Our brand teams are actively using our social listening tools and that allows us to have an internal conversation around the hashtag and discover new talent across Instagram, Twitter and TikTok. Not only are we providing people with a platform to showcase their work, but we will commission work from some of those creatives as well as leveling up their skills by giving them access to our collaborators and the creatives we have internally whether that’s through talks, conversations or classes.
How did your marketing team adjust to working on a campaign remotely from home?
We started working from home mid-March and one of the first things I did was call a meeting for all our senior marketing team. During that meeting, our senior marketers in both China and Italy shared their insights on what it had been like to work from home during their lockdowns which had been in place earlier. So much of what they shared was around either making sure we were using our social listening tools to understand what people want from us. More than ever we need to make sure we understand the context of every word that we put out there as well as make sure that what we do decide to share doesn’t fall on deaf ears. The other main insights from the teams were around how we connect daily with each other as a team. By making sure we had a daily call it meant that we could mobilize around ideas faster. It’s less frequent meetings that you wait for now and more frequent connected meetings.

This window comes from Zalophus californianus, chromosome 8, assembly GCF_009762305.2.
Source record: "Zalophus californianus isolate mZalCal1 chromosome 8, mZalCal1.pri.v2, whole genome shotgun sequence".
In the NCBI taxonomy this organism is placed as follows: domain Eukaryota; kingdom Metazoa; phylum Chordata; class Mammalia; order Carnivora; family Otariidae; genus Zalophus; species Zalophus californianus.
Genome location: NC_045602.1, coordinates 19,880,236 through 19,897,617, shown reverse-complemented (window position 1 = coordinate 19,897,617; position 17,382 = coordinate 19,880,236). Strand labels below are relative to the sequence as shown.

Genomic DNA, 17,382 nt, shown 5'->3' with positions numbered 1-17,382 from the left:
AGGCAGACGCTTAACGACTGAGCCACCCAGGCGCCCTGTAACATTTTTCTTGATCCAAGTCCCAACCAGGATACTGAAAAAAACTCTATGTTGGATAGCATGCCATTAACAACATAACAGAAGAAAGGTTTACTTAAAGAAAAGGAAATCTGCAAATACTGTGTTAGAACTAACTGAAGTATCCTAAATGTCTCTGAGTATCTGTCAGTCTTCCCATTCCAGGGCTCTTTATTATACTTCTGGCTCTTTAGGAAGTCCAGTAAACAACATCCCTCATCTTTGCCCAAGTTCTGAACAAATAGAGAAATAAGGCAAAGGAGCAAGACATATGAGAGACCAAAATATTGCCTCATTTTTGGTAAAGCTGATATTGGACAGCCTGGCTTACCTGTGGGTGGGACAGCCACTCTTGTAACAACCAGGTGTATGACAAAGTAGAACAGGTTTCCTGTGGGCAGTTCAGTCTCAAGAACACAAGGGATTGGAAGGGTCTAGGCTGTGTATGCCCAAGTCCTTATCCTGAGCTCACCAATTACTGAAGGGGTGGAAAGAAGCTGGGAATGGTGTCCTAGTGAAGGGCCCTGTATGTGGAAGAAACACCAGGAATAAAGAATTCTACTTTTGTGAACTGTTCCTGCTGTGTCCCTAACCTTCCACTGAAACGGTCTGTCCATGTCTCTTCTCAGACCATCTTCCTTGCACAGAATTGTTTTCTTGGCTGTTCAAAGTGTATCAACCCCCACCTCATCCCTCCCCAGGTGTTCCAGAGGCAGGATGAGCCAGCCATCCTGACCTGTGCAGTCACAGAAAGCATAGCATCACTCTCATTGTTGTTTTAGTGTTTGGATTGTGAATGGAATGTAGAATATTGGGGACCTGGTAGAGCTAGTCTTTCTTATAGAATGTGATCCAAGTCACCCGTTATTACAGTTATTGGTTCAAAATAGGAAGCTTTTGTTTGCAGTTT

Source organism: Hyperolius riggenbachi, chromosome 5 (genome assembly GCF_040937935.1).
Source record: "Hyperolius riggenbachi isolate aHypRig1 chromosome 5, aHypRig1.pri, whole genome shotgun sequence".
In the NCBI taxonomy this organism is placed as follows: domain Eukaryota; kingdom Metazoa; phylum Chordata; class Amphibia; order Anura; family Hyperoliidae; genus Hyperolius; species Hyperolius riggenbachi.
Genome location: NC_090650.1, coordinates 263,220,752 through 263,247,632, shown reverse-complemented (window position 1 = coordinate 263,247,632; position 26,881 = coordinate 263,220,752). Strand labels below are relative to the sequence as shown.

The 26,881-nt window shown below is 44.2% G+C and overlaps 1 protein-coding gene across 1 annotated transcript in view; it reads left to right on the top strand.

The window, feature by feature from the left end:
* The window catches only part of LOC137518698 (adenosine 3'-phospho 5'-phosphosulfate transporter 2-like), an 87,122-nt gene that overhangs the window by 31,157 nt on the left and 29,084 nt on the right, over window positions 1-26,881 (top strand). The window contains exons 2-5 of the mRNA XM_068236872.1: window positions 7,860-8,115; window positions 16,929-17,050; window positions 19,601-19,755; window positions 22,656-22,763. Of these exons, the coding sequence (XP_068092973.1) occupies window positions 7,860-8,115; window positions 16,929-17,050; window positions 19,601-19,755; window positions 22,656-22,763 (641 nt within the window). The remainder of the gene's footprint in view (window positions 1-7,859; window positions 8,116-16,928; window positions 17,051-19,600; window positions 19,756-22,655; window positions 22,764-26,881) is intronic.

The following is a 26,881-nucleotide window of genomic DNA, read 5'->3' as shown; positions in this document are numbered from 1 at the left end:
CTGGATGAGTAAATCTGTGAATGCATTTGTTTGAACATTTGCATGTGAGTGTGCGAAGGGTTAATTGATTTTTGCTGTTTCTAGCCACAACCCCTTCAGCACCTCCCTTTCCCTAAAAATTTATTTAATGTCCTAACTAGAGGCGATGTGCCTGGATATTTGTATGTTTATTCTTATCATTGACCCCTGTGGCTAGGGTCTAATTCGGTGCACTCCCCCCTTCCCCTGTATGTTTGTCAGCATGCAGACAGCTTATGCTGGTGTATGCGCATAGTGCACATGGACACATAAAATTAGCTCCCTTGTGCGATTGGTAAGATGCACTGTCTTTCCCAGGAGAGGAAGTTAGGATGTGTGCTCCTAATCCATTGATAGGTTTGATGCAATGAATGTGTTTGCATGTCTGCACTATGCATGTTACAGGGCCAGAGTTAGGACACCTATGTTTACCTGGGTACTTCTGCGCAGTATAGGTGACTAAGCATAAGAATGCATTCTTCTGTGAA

Publisher and agency executives scrutinize email-based universal IDs as the third-party cookie’s long-term heir apparent